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 History   '96 Dave Tongue

Introduction News HistoryCharity Route Regulations Entrants Enter!
'66 Derek Pollock '88 Derek Pollock '88 Pat O'Mara '90 David Langrick '94 Bill Bolton '96 Dave Tongue

Eddie Tee, Neil Grenyer and I were driving my 1850 Dolomite.  We got to Enfield in good time and looked around at the marvellous examples in the car park.  Setting off at about 7pm, the first stop at Blyth Services was reached about 9.30 without much happening.  Not so Andy Everett whose Sprint’s fan blade came off and “head butted” the radiator – not a pretty sight!  Despite acquiring another rad – it was the wrong sort – so it was the end of the road for Andy.  What a disappointment at such an early stage.  Neil then drove the next section up to Corbridge, a sleepy little place suddenly taken over by Triumphs wanting petrol at just gone midnight – very brave!  Eddie then took over for some er … spirited driving up to Scotland and Edinburgh Airport.  Eddie saying he was surprised at the amount of performance it had and that it felt like it would carry on going all night!  Just mark those words.


At Edinburgh we did the normal checks and I noticed the inner wall of the offside wheel was shiny as if it had been boot polished.  On checking wheel cylinders, brake pipes, etc, nothing appeared amiss.  Checking the oil level we only had about ½-litre left in the engine, so evidently it was leaking from somewhere and then spraying the underside.  On further inspection the oil appeared to be coming from the “letter box” below the thermostat housing.  This was not good because it meant the water pump ‘O’ ring was broken, allowing it to spill out at an alarming rate.  This was confirmed by fellow Dolomite man Jim Webb who then said he had a good water pump with ‘O’ ring and even the extractor tool needed for the job.  Now, the thought of stripping the top half of the engine to replace the notoriously difficult to get out water pump and having engine parts all over the shop outside Edinburgh Airport on a cold night at 3am didn’t really appeal.  So we bought a small amount of oil and pressed on.  Oh, how I wished I hadn’t and listened to Jim Webb’s advice.  Thanks again Jim – next time I’ll take your advice!


So Perth was reached by about 4.30am.  More oil was bought and after a couple of caffeine injections we pressed on with me driving onto the A9 heading for Thrumster, due about 9.30am.  WE NEVER MADE IT!!  Going up the A9 we were keeping up with a pack of 2000s including Nigel Gair, Jayne Sparkes and Paul Peake.  Then half way up a hill the car started losing power and pinking.  The temperature gauge was going up and the engine started knocking.  I pulled over and raised the bonnet.  Steam everywhere, the expansion tank bubbling like a hot kettle and the underside dripping with hot oil.  We were about 15 miles south of Inverness.  Run over.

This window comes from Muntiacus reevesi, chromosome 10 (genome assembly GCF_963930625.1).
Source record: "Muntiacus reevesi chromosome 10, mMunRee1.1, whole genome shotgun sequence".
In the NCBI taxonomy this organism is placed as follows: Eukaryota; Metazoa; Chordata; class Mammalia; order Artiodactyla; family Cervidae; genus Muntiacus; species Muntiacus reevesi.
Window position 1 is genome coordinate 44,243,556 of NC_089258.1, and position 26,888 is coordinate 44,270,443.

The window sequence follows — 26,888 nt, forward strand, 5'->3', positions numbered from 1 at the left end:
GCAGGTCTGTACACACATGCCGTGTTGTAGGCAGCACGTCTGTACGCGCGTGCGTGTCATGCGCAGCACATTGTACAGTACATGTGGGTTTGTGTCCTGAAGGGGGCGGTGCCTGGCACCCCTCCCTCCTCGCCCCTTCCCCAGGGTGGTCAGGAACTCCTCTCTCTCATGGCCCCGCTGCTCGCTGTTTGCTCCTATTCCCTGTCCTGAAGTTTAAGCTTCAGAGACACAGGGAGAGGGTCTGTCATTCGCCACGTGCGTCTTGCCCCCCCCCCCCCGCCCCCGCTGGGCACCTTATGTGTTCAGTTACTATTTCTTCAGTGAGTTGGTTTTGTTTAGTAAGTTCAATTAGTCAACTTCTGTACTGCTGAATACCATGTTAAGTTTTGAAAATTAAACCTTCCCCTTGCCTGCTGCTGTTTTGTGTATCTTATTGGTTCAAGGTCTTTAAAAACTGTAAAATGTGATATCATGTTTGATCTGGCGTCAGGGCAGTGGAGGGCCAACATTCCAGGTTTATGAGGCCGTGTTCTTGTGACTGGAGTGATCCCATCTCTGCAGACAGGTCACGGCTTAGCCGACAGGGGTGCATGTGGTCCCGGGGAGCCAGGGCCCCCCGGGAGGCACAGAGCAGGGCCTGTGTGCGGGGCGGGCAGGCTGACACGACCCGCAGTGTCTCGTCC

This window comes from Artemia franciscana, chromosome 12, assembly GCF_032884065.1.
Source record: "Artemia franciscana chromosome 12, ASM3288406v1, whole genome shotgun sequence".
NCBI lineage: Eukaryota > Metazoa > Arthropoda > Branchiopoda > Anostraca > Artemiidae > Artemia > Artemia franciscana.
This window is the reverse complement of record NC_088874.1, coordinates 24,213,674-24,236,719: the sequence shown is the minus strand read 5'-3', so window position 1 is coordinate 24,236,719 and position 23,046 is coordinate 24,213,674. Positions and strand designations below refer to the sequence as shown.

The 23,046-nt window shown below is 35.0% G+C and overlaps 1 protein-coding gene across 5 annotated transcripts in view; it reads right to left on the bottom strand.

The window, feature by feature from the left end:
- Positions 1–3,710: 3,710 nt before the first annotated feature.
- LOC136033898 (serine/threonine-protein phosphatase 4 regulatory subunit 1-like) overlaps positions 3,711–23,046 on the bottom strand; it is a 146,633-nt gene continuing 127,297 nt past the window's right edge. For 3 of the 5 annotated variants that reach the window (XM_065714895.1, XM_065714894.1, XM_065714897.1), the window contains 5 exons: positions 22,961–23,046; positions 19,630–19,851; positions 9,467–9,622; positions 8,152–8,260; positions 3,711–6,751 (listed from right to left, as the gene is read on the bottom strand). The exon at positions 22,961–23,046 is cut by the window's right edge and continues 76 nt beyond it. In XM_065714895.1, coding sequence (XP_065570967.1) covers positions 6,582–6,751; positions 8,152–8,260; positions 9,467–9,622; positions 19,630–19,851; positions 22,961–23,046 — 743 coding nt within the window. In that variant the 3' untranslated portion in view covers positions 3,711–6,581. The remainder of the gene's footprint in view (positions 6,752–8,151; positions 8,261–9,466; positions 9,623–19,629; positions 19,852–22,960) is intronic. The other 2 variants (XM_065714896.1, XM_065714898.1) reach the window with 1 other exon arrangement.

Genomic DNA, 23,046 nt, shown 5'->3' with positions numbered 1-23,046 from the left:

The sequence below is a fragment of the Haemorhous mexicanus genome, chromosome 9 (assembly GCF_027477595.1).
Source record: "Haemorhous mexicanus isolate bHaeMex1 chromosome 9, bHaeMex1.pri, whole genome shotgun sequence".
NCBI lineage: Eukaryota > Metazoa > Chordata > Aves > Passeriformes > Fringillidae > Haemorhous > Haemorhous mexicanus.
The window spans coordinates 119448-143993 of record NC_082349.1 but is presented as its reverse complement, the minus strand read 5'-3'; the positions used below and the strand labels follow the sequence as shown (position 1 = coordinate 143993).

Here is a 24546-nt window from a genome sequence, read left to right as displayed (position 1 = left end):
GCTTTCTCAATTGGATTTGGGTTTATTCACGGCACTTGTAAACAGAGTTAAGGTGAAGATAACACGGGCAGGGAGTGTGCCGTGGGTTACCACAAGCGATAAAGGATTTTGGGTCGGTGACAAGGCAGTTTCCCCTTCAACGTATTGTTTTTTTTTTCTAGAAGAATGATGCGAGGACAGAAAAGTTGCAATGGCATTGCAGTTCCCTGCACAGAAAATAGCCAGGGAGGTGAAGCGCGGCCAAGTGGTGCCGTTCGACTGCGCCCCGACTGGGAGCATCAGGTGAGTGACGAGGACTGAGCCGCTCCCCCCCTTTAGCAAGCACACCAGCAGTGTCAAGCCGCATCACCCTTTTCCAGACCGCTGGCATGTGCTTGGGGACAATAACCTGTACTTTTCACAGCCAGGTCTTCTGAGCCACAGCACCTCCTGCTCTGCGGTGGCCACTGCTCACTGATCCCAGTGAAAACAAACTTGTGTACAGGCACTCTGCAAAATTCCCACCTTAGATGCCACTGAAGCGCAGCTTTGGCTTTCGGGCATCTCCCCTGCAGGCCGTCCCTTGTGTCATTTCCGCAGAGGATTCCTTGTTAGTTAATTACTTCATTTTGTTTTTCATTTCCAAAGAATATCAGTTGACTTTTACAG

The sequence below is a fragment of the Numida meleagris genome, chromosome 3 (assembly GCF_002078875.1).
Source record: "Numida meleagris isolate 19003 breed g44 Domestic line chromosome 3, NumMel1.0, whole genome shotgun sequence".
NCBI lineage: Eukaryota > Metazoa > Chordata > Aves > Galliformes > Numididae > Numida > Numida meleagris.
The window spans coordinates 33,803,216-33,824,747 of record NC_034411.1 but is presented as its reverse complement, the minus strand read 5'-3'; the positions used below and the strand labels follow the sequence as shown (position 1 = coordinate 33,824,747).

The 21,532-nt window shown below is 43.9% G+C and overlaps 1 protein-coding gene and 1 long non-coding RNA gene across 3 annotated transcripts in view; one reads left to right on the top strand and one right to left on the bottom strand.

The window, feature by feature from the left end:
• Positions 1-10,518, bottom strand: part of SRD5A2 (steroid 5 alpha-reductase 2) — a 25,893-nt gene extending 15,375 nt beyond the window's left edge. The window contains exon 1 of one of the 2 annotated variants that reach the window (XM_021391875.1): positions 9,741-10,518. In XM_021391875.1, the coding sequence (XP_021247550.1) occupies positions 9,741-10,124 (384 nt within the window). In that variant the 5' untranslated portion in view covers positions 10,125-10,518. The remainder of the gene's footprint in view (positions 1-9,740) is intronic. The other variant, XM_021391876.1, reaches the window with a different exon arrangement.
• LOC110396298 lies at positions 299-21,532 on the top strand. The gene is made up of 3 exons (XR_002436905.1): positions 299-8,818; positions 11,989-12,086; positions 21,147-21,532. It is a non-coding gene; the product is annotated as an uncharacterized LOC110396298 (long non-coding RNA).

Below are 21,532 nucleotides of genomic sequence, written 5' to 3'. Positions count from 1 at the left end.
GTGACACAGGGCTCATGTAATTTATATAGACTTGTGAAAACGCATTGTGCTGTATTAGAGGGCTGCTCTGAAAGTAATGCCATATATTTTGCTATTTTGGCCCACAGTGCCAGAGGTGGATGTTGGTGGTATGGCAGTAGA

We called the AA on a mobile.  At about 7.15 we were picked up by a “very nice man” and trailered to Glasgow – change of trailer.  Then to Carlisle – change of trailer, then all the way back to West Wickham non-stop at about 60mph, save for a stop near Birmingham for a particularly greasy “Kentucky Fried Chicken”.  On the way back, however, Neil suggested, having given up the weekend for driving, that we continue the event in his 2000 Mk.1, meeting up with the others in Bristol.  We were all for it!  So we transferred all the tools to Neil’s car.  Eddie’s girl friend wasn’t well, so he went home and then there were two.


Neil and I set off again at about 11pm arriving at Gordano at about 2.24am.  We followed the Practical Classics Sprint into the car park.  Signing in as car 63, eyebrows were raised:  “we heard you had dropped out in Scotland”.  Even more eyebrows were raised when we told our story.  None more so than Tony Beadle of Triumph World fame who noted details of our event so far.  We might even get a mention!


After an excellent fry-up we set off for Land’s End with me driving.  2000 Mk.1 … ah … I’ll have a go.  Having never driven one of these before, let along a “6 pot” I must say now how impressed I was with it.  It’s very comfortable, surprisingly nippy for an automatic, but most of all the handling was superb compared with the Toledos and Dolomites I’d been used to.  How can a car designed in the early 60s handle better than one designed ten years later?  Oh for I.R.S. on a Dolomite!


A couple of miles outside Land’s End we caught up with the Triumph World 2000 Mk.1, also in white.  Another fry-up and lots of good conversation about the event was definitely the order of the day.  The next stage was completed without incident.  At Dorchester I met Yogi Gay, the new contributor to the magazine’s “Particular Triumphs” section, for the FWD cars and I wish him luck with this.  Between Dorchester and Fleet we developed a vibration and found a loose front wheel bearing which was repacked with grease and tightened up by 3 or 4 guys in a 2000 Mk.11.  Sorry I didn’t get your names, but thanks.


We made it back to Enfield in one piece, much relieved to have finished.  My Dolomite did about 600 miles and Neil about 900.  My car was serviced before the event (though you can’t account for internal problems), but Neil’s car wasn’t even washed.  Both cars will be back on the road soon having visited the Triumph hospital that is Classic Triumph Services.


Thanks to everyone involved.  Roll on 1998 I say!!  Though (touch wood) I hope it’s not as eventful next time.